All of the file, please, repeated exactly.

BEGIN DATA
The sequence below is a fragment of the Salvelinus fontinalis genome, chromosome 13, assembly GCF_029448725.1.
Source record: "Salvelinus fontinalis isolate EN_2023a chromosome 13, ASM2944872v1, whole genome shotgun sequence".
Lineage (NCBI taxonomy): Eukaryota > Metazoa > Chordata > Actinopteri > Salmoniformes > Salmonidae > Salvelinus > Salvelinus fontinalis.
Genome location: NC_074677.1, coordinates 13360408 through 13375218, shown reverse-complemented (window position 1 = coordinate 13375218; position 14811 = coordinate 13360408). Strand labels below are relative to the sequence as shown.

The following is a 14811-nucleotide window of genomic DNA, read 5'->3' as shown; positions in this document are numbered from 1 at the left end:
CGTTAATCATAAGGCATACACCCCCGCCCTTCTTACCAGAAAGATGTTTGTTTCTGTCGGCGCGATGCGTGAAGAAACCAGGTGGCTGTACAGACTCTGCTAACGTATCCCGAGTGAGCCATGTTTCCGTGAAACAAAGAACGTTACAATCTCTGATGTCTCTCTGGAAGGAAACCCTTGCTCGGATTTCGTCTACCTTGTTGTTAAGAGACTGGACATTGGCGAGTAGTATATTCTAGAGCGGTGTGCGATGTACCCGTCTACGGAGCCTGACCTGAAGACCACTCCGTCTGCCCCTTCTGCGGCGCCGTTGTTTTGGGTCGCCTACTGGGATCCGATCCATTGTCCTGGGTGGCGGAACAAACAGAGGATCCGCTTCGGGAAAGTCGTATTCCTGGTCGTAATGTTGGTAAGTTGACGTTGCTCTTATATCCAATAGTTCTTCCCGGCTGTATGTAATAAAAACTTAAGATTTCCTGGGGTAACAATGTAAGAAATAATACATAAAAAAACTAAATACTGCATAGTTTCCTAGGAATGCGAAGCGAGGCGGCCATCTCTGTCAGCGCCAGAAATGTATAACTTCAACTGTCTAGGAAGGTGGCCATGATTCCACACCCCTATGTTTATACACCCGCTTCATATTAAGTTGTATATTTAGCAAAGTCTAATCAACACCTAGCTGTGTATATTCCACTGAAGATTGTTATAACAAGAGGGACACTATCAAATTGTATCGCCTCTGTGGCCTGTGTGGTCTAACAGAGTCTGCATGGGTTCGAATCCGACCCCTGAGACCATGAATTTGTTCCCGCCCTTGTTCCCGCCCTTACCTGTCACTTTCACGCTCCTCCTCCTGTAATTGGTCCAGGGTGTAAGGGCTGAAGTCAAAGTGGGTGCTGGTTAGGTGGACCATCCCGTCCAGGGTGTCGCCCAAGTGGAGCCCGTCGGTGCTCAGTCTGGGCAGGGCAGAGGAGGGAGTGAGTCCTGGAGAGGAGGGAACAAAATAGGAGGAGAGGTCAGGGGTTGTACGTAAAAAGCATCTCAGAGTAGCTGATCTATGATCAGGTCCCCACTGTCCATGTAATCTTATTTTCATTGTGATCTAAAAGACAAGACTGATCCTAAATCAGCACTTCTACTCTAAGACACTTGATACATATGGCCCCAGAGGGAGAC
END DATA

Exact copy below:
The sequence below is a fragment of the Salvelinus fontinalis genome, chromosome 13, assembly GCF_029448725.1.
Source record: "Salvelinus fontinalis isolate EN_2023a chromosome 13, ASM2944872v1, whole genome shotgun sequence".
Lineage (NCBI taxonomy): Eukaryota > Metazoa > Chordata > Actinopteri > Salmoniformes > Salmonidae > Salvelinus > Salvelinus fontinalis.
Genome location: NC_074677.1, coordinates 13360408 through 13375218, shown reverse-complemented (window position 1 = coordinate 13375218; position 14811 = coordinate 13360408). Strand labels below are relative to the sequence as shown.

The following is a 14811-nucleotide window of genomic DNA, read 5'->3' as shown; positions in this document are numbered from 1 at the left end:
CGTTAATCATAAGGCATACACCCCCGCCCTTCTTACCAGAAAGATGTTTGTTTCTGTCGGCGCGATGCGTGAAGAAACCAGGTGGCTGTACAGACTCTGCTAACGTATCCCGAGTGAGCCATGTTTCCGTGAAACAAAGAACGTTACAATCTCTGATGTCTCTCTGGAAGGAAACCCTTGCTCGGATTTCGTCTACCTTGTTGTTAAGAGACTGGACATTGGCGAGTAGTATATTCTAGAGCGGTGTGCGATGTACCCGTCTACGGAGCCTGACCTGAAGACCACTCCGTCTGCCCCTTCTGCGGCGCCGTTGTTTTGGGTCGCCTACTGGGATCCGATCCATTGTCCTGGGTGGCGGAACAAACAGAGGATCCGCTTCGGGAAAGTCGTATTCCTGGTCGTAATGTTGGTAAGTTGACGTTGCTCTTATATCCAATAGTTCTTCCCGGCTGTATGTAATAAAAACTTAAGATTTCCTGGGGTAACAATGTAAGAAATAATACATAAAAAAACTAAATACTGCATAGTTTCCTAGGAATGCGAAGCGAGGCGGCCATCTCTGTCAGCGCCAGAAATGTATAACTTCAACTGTCTAGGAAGGTGGCCATGATTCCACACCCCTATGTTTATACACCCGCTTCATATTAAGTTGTATATTTAGCAAAGTCTAATCAACACCTAGCTGTGTATATTCCACTGAAGATTGTTATAACAAGAGGGACACTATCAAATTGTATCGCCTCTGTGGCCTGTGTGGTCTAACAGAGTCTGCATGGGTTCGAATCCGACCCCTGAGACCATGAATTTGTTCCCGCCCTTGTTCCCGCCCTTACCTGTCACTTTCACGCTCCTCCTCCTGTAATTGGTCCAGGGTGTAAGGGCTGAAGTCAAAGTGGGTGCTGGTTAGGTGGACCATCCCGTCCAGGGTGTCGCCCAAGTGGAGCCCGTCGGTGCTCAGTCTGGGCAGGGCAGAGGAGGGAGTGAGTCCTGGAGAGGAGGGAACAAAATAGGAGGAGAGGTCAGGGGTTGTACGTAAAAAGCATCTCAGAGTAGCTGATCTATGATCAGGTCCCCACTGTCCATGTAATCTTATTTTCATTGTGATCTAAAAGACAAGACTGATCCTAAATCAGCACTTCTACTCTAAGACACTTGATACATATGGCCCCAGAGGGAGAC